Connecticut To Be the Next New England State To Legalize Adult Use Recreational Cannabis
June 18, 2021
By Eric Altstadter
The Connecticut House approved a recreational cannabis bill, which then was passed by Connecticut’s Senate, and is now on Governor Ned Lamont’s desk. The Governor is expected to sign the bill. The bill would legalize recreational cannabis in this New England state, joining Maine, Massachusetts and Vermont as well as New York and New Jersey, nearby Mid-Atlantic states. The bill would legalize cannabis for adult use starting July 1. Adults 21 and older could purchase and possess up to 1.5 ounces of cannabis.
Connecticut would be the 19th state, plus the District of Columbia, to legalize recreational cannabis, and the 4th in 2021. Governor Lamont said in a statement “It’s fitting that the bill legalizing the adult use of cannabis and addressing the injustices caused by the war of drugs received final passage today, on the 50-year anniversary of President Nixon declaring the war. The war on cannabis, which was at its core a war on people in Black and Brown communities, not only caused injustices and increased disparities in our state, it did little to protect public health and safety.” Governor Lamont added “The states surrounding us already, or soon will, have legal adult-use markets. By allowing adults to possess cannabis, regulating its sale and content, training police officers in the latest techniques of detecting and preventing impaired driving, and expunging the criminal records of people with certain cannabis crimes, we’re not only effectively modernizing our laws and addressing inequities, we’re keeping Connecticut economically competitive with our neighboring states.” Sales in Connecticut of legal cannabis are not expected to start until May 2022 at the earliest.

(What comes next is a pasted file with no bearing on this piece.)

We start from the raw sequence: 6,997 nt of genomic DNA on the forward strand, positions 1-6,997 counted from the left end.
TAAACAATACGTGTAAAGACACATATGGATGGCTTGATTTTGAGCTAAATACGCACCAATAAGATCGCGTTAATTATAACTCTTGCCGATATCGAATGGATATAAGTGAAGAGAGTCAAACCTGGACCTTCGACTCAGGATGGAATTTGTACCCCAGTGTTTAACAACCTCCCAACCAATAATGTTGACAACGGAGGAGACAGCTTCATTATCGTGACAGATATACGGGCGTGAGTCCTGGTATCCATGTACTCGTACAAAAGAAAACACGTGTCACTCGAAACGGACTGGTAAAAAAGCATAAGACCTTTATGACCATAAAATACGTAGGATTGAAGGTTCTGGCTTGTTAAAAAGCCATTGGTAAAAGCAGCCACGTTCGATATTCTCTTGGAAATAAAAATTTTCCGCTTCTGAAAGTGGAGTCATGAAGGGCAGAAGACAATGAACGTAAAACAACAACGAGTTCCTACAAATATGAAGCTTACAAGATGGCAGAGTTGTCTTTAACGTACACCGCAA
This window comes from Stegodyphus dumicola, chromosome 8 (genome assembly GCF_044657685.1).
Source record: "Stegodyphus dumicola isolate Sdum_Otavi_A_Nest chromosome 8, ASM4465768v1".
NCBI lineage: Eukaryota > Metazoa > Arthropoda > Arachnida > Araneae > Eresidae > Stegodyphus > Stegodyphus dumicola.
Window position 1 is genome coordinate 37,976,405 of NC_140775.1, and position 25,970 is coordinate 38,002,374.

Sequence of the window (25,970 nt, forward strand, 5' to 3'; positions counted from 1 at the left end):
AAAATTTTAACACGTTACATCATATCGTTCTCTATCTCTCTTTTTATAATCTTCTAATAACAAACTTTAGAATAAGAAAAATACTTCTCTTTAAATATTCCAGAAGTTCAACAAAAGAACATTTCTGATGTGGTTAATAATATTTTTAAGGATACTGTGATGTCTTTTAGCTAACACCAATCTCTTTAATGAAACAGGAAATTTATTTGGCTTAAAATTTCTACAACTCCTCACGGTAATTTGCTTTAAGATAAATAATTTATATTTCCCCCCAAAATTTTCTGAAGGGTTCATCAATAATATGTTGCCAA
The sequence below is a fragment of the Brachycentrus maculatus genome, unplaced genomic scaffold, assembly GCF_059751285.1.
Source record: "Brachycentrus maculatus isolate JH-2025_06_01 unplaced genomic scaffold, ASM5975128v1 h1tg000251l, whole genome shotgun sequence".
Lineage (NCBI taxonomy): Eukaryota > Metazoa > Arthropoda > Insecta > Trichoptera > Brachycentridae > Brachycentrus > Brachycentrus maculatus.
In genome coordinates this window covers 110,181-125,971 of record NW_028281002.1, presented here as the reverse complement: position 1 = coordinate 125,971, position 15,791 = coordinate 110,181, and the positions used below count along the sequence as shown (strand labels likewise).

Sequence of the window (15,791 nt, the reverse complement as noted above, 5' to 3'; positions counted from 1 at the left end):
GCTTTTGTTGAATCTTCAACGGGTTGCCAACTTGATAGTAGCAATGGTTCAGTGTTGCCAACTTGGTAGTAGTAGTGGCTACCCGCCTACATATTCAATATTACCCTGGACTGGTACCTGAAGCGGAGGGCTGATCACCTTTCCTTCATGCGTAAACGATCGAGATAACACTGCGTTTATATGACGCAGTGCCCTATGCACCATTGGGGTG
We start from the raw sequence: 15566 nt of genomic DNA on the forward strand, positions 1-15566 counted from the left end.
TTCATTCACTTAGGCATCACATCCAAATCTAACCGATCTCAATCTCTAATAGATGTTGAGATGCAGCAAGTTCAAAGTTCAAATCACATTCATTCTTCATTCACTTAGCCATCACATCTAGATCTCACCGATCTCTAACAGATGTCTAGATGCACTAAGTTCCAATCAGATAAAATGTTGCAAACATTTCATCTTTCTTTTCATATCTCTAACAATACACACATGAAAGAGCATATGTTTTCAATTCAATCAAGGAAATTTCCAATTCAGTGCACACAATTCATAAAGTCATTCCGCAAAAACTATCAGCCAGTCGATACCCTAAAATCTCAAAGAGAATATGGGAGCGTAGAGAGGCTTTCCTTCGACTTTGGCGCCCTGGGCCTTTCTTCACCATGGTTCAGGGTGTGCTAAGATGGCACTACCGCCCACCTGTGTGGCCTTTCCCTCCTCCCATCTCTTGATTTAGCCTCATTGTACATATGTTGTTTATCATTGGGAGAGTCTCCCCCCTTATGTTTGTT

This bill, approved by the Senate, marked the third time in ten days that the Senate approved a recreational cannabis bill. The current bill includes provisions such as limits on THC content and funding programs to address addiction and mental health. It would also require warning labels for products with differing THC content and would allow individuals to cultivate up to three mature plants and three immature plants.
MJBizDaily projects that the Connecticut market could generate sales of $250 million in its first year and $725 million by it’s fourth.